Let the Games begin!
By Micheal Rios, Tulalip News
On the spectacular evening of Sunday, July 16 an estimated 5,250 Indigenous athletes, coaches and support staff proudly marched into the Aviva Center, located just outside of Canada’s largest city Toronto, for the opening ceremony of the North American Indigenous Games (NAIG) 2017.
The over 5,000 athletes represent 26 regions across North America, consisting of 13 provinces and territories in Canada and 13 regions in the United States. Since 1990, Indigenous competitors between the ages of 13 and 19-years-old have taken part in the showcase that celebrates their athleticism and heritage. This year’s Indigenous Games marks the 9th edition of the multi-sport, multi-disciplinary event dedicated to Indigenous youth from the United States and Canada. The Games offer 14 sport competitions in addition to a vibrant cultural program.
For the first time in over 25 years NAIG returned to eastern Canada, notably allowing the province of Ontario to host its first ever Indigenous Games. For many of the young tribal competitors who reside on reservations in the United States, their athletic expertise allowed them their first ever entrance into Canada, to sightsee the City of Toronto, and, most importantly, to experience and connect with Indigenous cultures from around the continent.
During the opening ceremony of NAIG 2017, which was delayed approximately 90-minutes due to a thunderstorm, the capacity crowd of over 9,000 was rightfully energized by a surprise musical performance from Taboo of the Black Eyed Peas, flanked by traditional hoop dancers putting on a mesmerizing cultural performance.
“Ladies and gentlemen, it is an honor to be here. I represent the Shoshone and Hopi Nation,” said Taboo before performing his musical medley. “I am very proud to be Native American representing here with you all in Toronto. We represent the future. Natives, Indigenous, First Nations, and Aboriginals all coming together as one people, one nation, one tribe to make dreams come true.”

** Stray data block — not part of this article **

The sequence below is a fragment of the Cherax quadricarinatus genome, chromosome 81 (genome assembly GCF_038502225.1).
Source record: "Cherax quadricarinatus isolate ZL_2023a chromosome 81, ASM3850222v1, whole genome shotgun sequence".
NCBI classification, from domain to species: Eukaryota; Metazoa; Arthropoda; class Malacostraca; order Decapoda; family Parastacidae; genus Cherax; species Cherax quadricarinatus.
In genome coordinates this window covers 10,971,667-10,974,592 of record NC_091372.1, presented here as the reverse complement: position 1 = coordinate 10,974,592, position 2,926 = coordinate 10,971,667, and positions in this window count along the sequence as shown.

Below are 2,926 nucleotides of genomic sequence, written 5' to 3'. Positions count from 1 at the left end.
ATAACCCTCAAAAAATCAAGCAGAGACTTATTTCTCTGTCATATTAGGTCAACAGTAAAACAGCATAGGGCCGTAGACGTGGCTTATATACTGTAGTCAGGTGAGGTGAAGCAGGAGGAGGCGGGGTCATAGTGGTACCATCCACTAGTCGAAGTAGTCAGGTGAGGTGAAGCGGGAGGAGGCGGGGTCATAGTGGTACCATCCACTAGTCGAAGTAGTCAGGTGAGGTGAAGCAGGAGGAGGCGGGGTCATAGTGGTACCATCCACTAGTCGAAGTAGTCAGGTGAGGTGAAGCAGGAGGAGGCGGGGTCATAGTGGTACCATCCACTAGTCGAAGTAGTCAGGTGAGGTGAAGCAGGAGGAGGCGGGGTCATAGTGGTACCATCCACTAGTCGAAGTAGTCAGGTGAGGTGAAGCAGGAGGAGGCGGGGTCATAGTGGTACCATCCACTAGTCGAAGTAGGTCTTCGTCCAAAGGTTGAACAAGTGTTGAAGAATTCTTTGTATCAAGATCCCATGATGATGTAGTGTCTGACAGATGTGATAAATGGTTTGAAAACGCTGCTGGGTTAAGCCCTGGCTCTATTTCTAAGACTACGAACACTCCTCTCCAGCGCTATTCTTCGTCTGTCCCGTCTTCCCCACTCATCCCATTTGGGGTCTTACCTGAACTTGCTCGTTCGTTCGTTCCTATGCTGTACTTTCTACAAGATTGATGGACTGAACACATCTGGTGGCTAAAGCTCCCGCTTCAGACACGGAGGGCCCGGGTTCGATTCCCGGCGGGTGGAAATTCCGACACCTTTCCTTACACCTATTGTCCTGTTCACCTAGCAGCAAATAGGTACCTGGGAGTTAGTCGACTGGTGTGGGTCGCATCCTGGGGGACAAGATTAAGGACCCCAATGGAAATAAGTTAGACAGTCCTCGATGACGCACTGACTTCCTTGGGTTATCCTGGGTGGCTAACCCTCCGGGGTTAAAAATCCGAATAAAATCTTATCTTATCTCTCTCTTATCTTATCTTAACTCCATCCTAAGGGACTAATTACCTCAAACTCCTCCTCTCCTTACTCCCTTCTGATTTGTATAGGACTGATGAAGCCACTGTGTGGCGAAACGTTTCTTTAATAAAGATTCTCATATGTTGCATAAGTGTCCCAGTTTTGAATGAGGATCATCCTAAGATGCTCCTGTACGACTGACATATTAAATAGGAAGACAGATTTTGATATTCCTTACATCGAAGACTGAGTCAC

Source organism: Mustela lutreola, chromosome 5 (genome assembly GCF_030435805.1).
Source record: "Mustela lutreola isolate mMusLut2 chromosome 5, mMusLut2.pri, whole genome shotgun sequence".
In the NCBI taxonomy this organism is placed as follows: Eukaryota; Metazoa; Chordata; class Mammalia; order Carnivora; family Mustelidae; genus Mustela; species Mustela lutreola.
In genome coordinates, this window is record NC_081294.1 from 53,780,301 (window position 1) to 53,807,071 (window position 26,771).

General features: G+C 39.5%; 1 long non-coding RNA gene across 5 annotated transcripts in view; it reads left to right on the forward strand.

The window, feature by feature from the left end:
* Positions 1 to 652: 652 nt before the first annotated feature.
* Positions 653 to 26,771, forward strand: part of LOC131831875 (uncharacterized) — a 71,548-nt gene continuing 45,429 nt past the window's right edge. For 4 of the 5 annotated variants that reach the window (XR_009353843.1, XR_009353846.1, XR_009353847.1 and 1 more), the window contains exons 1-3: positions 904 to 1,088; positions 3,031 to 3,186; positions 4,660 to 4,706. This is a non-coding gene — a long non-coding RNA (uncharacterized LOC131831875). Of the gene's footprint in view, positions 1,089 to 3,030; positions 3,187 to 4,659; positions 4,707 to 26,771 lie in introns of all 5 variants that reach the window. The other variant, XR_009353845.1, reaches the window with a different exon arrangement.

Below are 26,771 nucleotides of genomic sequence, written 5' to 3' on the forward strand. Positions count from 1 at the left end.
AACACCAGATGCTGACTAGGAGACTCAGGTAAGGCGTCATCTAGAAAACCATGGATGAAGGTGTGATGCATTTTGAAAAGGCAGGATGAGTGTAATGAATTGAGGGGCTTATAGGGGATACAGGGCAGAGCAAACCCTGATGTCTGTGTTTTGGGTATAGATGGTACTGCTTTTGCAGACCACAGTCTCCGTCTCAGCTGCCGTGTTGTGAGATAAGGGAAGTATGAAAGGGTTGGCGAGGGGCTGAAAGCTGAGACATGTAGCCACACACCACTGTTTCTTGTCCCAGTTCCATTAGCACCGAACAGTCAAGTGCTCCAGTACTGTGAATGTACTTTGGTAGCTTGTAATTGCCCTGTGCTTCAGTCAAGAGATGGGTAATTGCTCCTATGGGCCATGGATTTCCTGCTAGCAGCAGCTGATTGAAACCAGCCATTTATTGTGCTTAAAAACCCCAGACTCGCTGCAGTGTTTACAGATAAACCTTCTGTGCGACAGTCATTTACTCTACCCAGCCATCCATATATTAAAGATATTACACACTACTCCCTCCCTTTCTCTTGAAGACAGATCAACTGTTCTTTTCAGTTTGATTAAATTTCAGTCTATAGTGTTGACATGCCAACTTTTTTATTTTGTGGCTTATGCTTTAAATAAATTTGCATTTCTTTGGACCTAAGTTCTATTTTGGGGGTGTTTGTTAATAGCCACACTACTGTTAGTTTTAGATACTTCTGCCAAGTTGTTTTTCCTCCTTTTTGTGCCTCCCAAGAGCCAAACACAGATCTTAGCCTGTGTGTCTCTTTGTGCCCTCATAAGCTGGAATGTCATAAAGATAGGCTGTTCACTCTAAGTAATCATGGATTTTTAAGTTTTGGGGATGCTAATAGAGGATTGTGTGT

Spanning the week of July 17-22, more than 5,000 athletes from across the continent will compete in 14 sporting categories on the traditional lands and homelands of the Huron-Wendat Nation, Metis Nation of Ontario, Mississauga of the New Credit First Nation, Mississauga of Scugog Island First Nation, and Six Nations of the Grand River.
Government and Indigenous leadership from various regions took to stage to deliver rallying messages of encouragement, strength, and unity through sport.
“On behalf of the Six Nations, we are the Haudenosaunee and we welcome you. We are so excited and proud to be one of the community partners hosting these Games,” exclaimed Chief Ava Hill, representing the Six Nations of the Grand River. “To the athletes, these are your Games! It is so emotional to me as a leader to witness all you young people here today because each and every one of you is a dream come true. You are role models for the younger ones who are watching you. You are ambassadors for your families and for your communities. You are all winners! You are all winners just by being here and being a participant in the North American Indigenous Games.”
Following a rocking performance by A Tribe Called Red, fireworks filled the night sky at the Aviva Center to signal the beginning of the Toronto 2017 North American Indigenous Games.
Sport can be a launching pad for many great things yet to come for youth. Through participation in NAIG 2017, youth are given many opportunities to travel, make new Indigenous friends, and form life-long connections. As athletes participating in NAIG 2017, Indigenous youth learn many character building skills, such as team building, courage, determination, and goal-setting in a familiar setting located at the intersection of culture and sport. These are all skills that will help greatly as the youth move on to the next chapters in their lives.
Representing the Pacific Northwest region of the United States is Team Washington and its 19U men’s basketball team which includes three Tulalip tribal members: Robert Miles, Darion Joseph, and Bryce Juneau. They are joined by Michael Leslie (Muckleshoot), who played basketball for Tulalip Heritage during his sophomore year, Tre Williams (Nez Pierce), Xavier Littlehead (Northern Cheyenne), and Isiah Strom (Yakama). They are coached by Tulalip tribal member Harold Joseph, who participated in the first four editions of NAIG as a competitor and has coached in every NAIG since.
“Having three Tulalip tribal members on the team is special because they get to share this experience with the younger youth back home,” says Coach Harold. “All three of them are positive role models in our community. They each played high school sports; Robert at Heritage, Bryce at Marysville-Pilchuck and Darion at Archbishop Murphy, so the younger kids see that and it pushes them in the right way. I want to thank the Tulalip Tribe for supporting us and giving us the opportunity to represent all our people back home in our quest for a gold medal.”